Why do you think more consumers are using their phones for mobile payments and mobile banking?
The answer to the question varies by country.
For example, in Africa, mobile payments is enabling people to pay their utility bills, which means they do not need to spend a whole day once a month queuing to pay their utility bills. And the local government can send hardship payments directly to the people in need.
In Germany, mobile payments is being used to make Internet shopping safer—and with a lower-than-average adoption of credit cards in Germany, it enables online shopping using just your bank account—and your mobile phone.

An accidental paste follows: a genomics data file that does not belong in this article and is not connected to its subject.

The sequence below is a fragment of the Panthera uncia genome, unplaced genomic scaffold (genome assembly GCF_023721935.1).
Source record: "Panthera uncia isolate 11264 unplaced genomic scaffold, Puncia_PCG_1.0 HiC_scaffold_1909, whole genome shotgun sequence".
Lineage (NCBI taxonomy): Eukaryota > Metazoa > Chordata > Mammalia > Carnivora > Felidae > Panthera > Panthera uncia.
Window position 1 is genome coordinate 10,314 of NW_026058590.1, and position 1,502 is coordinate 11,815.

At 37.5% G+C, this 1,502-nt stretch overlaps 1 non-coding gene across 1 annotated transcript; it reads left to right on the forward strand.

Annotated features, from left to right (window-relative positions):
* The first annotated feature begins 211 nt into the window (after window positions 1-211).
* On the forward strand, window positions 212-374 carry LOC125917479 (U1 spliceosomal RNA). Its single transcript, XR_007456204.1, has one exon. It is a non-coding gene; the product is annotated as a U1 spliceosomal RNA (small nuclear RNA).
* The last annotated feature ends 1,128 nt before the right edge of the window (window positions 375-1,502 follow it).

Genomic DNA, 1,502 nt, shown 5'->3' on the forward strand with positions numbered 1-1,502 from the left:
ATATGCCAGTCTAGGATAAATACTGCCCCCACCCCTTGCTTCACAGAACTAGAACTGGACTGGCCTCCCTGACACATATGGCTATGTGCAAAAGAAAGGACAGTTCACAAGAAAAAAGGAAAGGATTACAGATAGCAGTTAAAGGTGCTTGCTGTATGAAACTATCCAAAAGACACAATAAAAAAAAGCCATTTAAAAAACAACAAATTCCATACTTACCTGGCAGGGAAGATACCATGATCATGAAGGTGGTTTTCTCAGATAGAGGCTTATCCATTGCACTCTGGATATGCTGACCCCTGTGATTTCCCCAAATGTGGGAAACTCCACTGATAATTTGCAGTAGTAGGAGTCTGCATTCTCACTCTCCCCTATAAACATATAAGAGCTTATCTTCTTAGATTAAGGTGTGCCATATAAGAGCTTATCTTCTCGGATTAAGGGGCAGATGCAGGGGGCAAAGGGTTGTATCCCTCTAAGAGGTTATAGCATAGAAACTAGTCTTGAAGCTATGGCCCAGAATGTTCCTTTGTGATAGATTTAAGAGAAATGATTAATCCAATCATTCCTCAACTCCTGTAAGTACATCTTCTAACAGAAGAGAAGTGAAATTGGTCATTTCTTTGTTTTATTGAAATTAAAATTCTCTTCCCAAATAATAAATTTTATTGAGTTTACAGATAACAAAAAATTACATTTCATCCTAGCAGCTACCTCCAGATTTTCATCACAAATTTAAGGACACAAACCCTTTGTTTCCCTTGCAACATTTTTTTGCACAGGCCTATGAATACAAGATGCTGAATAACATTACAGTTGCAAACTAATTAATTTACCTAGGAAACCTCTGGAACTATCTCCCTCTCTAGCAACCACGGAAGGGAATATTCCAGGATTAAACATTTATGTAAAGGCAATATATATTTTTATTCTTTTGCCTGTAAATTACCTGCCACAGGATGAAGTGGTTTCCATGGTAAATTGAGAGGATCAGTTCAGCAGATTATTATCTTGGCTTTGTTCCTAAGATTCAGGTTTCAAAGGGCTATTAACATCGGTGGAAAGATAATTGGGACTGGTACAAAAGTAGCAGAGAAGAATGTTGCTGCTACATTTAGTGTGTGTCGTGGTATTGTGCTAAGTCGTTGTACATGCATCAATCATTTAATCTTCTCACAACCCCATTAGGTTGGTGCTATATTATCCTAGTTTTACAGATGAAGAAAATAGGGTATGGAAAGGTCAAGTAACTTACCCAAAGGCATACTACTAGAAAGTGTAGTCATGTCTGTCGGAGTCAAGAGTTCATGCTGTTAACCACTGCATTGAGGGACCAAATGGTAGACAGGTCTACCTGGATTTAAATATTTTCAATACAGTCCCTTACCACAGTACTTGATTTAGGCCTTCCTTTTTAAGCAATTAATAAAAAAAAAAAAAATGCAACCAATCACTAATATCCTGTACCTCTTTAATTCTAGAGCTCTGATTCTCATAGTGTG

In America, it is being used so people can keep on top of their finances and increasingly to enable bill pay via the phone.
In parts of Asia, it is enabling migrant workers to not only send money safely and securely home, but also to enable parents to remote top-up the airtime credit on the children’s phones, ensuring they can always phone home.
And the list goes on. As you can see there is no single reason for mobile payments—it will fulfill different needs in different parts of the world.
The case study cited in Asia sounds like much based on Philippines.